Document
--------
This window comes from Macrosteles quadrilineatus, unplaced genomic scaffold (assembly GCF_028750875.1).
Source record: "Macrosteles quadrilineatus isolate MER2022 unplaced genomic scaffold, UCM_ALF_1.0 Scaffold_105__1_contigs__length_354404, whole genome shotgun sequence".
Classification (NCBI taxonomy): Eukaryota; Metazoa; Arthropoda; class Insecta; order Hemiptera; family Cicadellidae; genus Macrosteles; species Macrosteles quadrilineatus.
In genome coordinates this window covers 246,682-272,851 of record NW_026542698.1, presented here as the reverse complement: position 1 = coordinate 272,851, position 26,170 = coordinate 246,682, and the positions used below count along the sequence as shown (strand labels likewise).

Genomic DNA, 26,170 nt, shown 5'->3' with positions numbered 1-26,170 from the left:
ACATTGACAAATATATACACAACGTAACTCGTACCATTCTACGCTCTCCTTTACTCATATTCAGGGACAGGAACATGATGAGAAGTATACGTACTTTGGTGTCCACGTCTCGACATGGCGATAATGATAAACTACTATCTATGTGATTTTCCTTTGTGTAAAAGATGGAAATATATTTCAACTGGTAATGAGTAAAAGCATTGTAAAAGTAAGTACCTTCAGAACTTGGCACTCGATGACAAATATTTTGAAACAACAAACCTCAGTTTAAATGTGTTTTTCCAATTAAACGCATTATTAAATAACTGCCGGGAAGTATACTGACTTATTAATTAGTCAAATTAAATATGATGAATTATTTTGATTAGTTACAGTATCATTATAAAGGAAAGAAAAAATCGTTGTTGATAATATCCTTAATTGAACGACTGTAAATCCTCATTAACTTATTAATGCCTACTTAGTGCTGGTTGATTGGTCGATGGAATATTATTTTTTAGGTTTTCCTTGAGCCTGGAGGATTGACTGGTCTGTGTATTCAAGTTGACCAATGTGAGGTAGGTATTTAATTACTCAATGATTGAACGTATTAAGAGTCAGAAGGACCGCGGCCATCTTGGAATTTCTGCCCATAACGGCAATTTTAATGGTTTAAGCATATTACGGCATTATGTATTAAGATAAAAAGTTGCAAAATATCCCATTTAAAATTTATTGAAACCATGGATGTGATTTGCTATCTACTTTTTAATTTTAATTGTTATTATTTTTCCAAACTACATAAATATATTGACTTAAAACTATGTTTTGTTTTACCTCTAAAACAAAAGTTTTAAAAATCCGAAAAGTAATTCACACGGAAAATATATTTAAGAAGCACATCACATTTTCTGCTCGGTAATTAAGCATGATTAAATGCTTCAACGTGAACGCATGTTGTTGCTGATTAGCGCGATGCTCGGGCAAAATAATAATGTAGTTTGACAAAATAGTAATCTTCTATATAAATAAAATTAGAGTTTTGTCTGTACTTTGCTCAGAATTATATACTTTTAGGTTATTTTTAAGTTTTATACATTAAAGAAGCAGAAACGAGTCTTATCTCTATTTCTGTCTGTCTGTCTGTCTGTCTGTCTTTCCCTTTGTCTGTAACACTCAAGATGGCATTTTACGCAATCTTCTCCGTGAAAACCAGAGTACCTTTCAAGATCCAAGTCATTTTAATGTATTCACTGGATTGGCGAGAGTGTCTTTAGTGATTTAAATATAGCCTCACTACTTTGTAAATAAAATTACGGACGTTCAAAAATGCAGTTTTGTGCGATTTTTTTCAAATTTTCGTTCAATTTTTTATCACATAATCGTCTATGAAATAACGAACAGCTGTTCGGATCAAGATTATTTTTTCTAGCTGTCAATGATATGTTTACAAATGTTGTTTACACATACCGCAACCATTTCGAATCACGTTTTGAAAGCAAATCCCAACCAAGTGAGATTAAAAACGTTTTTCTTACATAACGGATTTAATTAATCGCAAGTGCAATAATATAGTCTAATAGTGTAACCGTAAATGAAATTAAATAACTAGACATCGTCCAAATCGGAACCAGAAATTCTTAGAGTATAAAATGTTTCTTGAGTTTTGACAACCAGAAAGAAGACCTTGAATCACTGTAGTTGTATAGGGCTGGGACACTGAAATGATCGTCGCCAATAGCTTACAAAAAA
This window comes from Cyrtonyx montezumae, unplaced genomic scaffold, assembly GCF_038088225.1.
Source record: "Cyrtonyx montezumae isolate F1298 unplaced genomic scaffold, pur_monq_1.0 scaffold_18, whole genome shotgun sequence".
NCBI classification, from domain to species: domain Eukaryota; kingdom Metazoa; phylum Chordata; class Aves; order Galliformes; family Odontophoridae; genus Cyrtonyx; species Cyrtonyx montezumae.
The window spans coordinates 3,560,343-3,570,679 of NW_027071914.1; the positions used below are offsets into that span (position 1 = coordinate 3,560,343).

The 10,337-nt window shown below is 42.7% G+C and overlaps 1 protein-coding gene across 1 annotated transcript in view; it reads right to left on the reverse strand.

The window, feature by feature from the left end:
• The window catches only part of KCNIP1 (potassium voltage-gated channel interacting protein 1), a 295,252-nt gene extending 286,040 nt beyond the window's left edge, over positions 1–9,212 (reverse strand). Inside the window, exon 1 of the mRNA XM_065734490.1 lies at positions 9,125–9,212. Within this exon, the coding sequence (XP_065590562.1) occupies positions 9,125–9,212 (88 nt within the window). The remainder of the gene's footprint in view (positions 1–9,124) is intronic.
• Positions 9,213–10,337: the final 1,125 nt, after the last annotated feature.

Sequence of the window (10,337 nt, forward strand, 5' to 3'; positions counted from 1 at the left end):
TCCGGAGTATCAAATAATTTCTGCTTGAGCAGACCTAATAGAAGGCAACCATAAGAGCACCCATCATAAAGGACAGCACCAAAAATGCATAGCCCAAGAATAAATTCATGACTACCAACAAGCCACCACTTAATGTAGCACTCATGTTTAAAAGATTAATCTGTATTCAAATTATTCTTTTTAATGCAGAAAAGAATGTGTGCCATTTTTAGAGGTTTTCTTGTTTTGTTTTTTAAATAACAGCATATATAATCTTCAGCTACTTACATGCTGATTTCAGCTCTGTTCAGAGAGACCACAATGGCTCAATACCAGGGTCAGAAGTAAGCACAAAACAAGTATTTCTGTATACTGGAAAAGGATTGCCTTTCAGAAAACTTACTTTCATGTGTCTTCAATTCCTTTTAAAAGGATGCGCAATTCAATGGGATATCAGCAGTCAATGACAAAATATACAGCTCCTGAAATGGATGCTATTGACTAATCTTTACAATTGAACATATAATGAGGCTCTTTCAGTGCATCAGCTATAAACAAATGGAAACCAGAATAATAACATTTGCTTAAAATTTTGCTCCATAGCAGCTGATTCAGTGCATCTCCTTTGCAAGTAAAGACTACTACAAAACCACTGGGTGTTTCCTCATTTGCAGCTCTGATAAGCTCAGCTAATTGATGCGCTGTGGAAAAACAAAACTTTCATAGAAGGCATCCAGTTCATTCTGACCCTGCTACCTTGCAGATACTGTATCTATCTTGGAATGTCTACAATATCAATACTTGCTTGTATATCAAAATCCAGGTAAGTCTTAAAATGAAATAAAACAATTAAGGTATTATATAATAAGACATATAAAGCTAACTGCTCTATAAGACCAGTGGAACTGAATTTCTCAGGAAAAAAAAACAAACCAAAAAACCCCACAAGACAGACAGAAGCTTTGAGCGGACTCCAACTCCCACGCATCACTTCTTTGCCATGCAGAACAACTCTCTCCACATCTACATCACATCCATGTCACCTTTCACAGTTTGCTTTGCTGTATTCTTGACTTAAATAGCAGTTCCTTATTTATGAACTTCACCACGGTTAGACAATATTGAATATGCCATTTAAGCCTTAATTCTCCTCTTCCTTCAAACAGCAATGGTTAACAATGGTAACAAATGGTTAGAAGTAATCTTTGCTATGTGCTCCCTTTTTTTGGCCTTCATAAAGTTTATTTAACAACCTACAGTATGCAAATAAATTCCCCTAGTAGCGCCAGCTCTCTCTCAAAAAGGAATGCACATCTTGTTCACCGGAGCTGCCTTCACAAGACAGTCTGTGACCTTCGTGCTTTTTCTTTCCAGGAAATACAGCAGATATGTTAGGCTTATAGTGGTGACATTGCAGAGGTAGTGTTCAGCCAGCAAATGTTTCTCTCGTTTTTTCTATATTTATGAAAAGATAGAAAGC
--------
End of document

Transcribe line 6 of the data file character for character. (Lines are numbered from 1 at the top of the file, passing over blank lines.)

ACATTGACAAATATATACACAACGTAACTCGTACCATTCTACGCTCTCCTTTACTCATATTCAGGGACAGGAACATGATGAGAAGTATACGTACTTTGGTGTCCACGTCTCGACATGGCGATAATGATAAACTACTATCTATGTGATTTTCCTTTGTGTAAAAGATGGAAATATATTTCAACTGGTAATGAGTAAAAGCATTGTAAAAGTAAGTACCTTCAGAACTTGGCACTCGATGACAAATATTTTGAAACAACAAACCTCAGTTTAAATGTGTTTTTCCAATTAAACGCATTATTAAATAACTGCCGGGAAGTATACTGACTTATTAATTAGTCAAATTAAATATGATGAATTATTTTGATTAGTTACAGTATCATTATAAAGGAAAGAAAAAATCGTTGTTGATAATATCCTTAATTGAACGACTGTAAATCCTCATTAACTTATTAATGCCTACTTAGTGCTGGTTGATTGGTCGATGGAATATTATTTTTTAGGTTTTCCTTGAGCCTGGAGGATTGACTGGTCTGTGTATTCAAGTTGACCAATGTGAGGTAGGTATTTAATTACTCAATGATTGAACGTATTAAGAGTCAGAAGGACCGCGGCCATCTTGGAATTTCTGCCCATAACGGCAATTTTAATGGTTTAAGCATATTACGGCATTATGTATTAAGATAAAAAGTTGCAAAATATCCCATTTAAAATTTATTGAAACCATGGATGTGATTTGCTATCTACTTTTTAATTTTAATTGTTATTATTTTTCCAAACTACATAAATATATTGACTTAAAACTATGTTTTGTTTTACCTCTAAAACAAAAGTTTTAAAAATCCGAAAAGTAATTCACACGGAAAATATATTTAAGAAGCACATCACATTTTCTGCTCGGTAATTAAGCATGATTAAATGCTTCAACGTGAACGCATGTTGTTGCTGATTAGCGCGATGCTCGGGCAAAATAATAATGTAGTTTGACAAAATAGTAATCTTCTATATAAATAAAATTAGAGTTTTGTCTGTACTTTGCTCAGAATTATATACTTTTAGGTTATTTTTAAGTTTTATACATTAAAGAAGCAGAAACGAGTCTTATCTCTATTTCTGTCTGTCTGTCTGTCTGTCTGTCTTTCCCTTTGTCTGTAACACTCAAGATGGCATTTTACGCAATCTTCTCCGTGAAAACCAGAGTACCTTTCAAGATCCAAGTCATTTTAATGTATTCACTGGATTGGCGAGAGTGTCTTTAGTGATTTAAATATAGCCTCACTACTTTGTAAATAAAATTACGGACGTTCAAAAATGCAGTTTTGTGCGATTTTTTTCAAATTTTCGTTCAATTTTTTATCACATAATCGTCTATGAAATAACGAACAGCTGTTCGGATCAAGATTATTTTTTCTAGCTGTCAATGATATGTTTACAAATGTTGTTTACACATACCGCAACCATTTCGAATCACGTTTTGAAAGCAAATCCCAACCAAGTGAGATTAAAAACGTTTTTCTTACATAACGGATTTAATTAATCGCAAGTGCAATAATATAGTCTAATAGTGTAACCGTAAATGAAATTAAATAACTAGACATCGTCCAAATCGGAACCAGAAATTCTTAGAGTATAAAATGTTTCTTGAGTTTTGACAACCAGAAAGAAGACCTTGAATCACTGTAGTTGTATAGGGCTGGGACACTGAAATGATCGTCGCCAATAGCTTACAAAAAA